For what you want to do you can easily heat treat also. I'd buy some 1095 stock orget an old file and do what calgarychef did, stick it in a wood fire overnight. Then grind it out how you want it. Then heat it to a cherry red (if you don't know what that is right now just heat it until a magnet will not stick to it, that color will be cherry red) and quench it in oil. Motor oil is fine, used oil works OK too but make sure there is no water in the bottom of the bucket.

At any rate, heat it up and put it in the pot of oil. Make sure you go straight down or you run the risk of it warping. If it does warp heat it up and lightly tap it straight and try again. You should be able to heat it with a propane torch for the size you are looking at. To heat bigger stuff you can make a small oven by taking 2 bricks, the softer the better, and carve 2 hollows in them so it looks like a hot dog mould, then carve a hole in the middle of one side and point the flame of the torch in there.

Anyway, after the blade is hardened, it will have a battleship grey sort of look. Polish it off with some sandpaper so it is shiny and then heat it with the torch until it turns a "straw yellow" color. That's it in a nutshell. Oh, the hardening and tempering should follow each other pretty closely, within the hour.

You'll find it much easier and a lot faster to anneal, grind out your chisel, and harden & temper than it would be to try grinding something that you can't overheat at any point.

Oh, regarding grinding- keep a can of water that you dip the tool into all the time. If you keep it wet you will know when it is getting too hot because you can see the water heat up and boil off the blade.


for every hour in front of the computer you should have 3 hours outside
 
Posts: 7680 | Location: Between 2 rivers, Middle USA | Registered: 19 August 2000Reply With Quote
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M1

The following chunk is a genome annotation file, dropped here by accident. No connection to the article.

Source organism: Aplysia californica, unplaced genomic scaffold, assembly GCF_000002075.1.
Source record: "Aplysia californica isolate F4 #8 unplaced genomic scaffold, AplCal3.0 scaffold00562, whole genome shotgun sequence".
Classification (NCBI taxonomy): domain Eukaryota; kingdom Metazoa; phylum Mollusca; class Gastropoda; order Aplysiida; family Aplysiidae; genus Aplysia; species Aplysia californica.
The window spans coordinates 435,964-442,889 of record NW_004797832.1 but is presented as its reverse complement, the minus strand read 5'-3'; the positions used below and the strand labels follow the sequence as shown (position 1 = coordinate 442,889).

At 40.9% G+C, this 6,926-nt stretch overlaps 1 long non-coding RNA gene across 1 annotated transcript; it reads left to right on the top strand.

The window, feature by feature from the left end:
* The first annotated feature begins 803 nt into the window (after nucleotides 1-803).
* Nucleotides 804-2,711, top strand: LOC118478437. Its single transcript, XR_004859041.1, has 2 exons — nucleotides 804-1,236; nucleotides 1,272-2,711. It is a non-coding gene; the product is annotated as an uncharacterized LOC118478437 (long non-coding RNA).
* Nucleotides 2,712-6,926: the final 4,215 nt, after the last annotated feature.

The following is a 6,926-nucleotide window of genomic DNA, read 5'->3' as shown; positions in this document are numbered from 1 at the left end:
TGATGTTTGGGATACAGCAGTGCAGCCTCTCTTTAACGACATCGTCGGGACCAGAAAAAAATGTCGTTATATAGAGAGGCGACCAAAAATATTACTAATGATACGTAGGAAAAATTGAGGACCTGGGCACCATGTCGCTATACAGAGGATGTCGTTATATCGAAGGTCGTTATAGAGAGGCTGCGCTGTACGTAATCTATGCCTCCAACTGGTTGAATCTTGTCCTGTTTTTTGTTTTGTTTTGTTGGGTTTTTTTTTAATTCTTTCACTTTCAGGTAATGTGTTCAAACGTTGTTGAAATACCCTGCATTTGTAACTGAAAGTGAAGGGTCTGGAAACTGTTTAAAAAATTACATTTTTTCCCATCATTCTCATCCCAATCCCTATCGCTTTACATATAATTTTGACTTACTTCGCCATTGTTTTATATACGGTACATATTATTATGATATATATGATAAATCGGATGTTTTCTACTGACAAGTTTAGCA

I would recommend that you get the correct knife steel for your project. It will be easier to cut and shape like you want. It will save you in time and cost of materials. Then send it to Texas Knifemaking Supply and have them heat treat it to the hardness that you want. I think they only charge about $5.00 per blade.
Just my opinion.

James
 
Posts: 653 | Location: W.Va | Registered: 20 August 2002Reply With Quote
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Picture of M1Tanker
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I was lucky enough to find a member who will do the heat treat for me. Now I need to order the steel and get busy making them.

I know it would a lot easier to just buy the knives, but it wouldnt be nearly as much fun. I do a lot of woodworking with hand tools and I reall enjoy making my own tools when I can. And this is one of those times. Plus I can make the handles to fit me perfectly and use the handle material of my choice.


William Berger

True courage is being scared to death but saddling up anyway. - John Wayne

The courageous may not live forever, but the timid do not live at all.
 
Posts: 3153 | Location: Rigby, ID | Registered: 20 March 2004Reply With Quote
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Mark I would love to know what you know about tempering,is there a video or book about how to temper all kinds of steel?Drop-Shot
 
Posts: 91 | Location: Helena,Montana | Registered: 26 December 2005Reply With Quote
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Mark, what do you think about forging file steel? The file I have is purty thick and I think it would make a nice big knife if I forged down the edge a little before the stock removal. I don't have the equipment for intricate forging but I could definately thin it a little as well as making the blade a little larger.

thanks

the chef
 
Posts: 2763 | Registered: 11 March 2004Reply With Quote